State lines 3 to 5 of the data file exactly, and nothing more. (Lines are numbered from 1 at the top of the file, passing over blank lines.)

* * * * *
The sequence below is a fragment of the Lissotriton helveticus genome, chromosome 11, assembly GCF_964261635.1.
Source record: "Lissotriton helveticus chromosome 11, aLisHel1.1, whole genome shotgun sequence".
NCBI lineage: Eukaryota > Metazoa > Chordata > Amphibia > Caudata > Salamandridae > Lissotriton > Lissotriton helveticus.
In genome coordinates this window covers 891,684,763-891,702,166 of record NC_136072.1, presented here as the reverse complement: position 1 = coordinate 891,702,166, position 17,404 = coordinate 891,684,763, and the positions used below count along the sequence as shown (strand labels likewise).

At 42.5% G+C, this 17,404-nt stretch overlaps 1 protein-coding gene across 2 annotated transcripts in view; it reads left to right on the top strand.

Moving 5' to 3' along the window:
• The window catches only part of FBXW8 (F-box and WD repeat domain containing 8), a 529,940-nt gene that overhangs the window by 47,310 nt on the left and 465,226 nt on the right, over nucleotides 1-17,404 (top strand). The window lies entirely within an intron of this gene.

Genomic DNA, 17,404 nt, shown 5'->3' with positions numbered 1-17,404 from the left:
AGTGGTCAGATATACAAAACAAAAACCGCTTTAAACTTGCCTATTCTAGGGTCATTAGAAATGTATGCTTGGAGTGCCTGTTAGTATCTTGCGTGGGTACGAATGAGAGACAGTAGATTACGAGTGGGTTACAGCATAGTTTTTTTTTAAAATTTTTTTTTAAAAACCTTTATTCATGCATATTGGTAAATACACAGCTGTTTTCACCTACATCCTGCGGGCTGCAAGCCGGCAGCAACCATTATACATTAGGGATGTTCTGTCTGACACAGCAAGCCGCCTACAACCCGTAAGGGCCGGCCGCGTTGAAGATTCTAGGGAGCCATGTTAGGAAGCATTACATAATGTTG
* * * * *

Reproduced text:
NCBI lineage: Eukaryota > Metazoa > Chordata > Amphibia > Caudata > Salamandridae > Lissotriton > Lissotriton helveticus.
In genome coordinates this window covers 891,684,763-891,702,166 of record NC_136072.1, presented here as the reverse complement: position 1 = coordinate 891,702,166, position 17,404 = coordinate 891,684,763, and the positions used below count along the sequence as shown (strand labels likewise).

At 42.5% G+C, this 17,404-nt stretch overlaps 1 protein-coding gene across 2 annotated transcripts in view; it reads left to right on the top strand.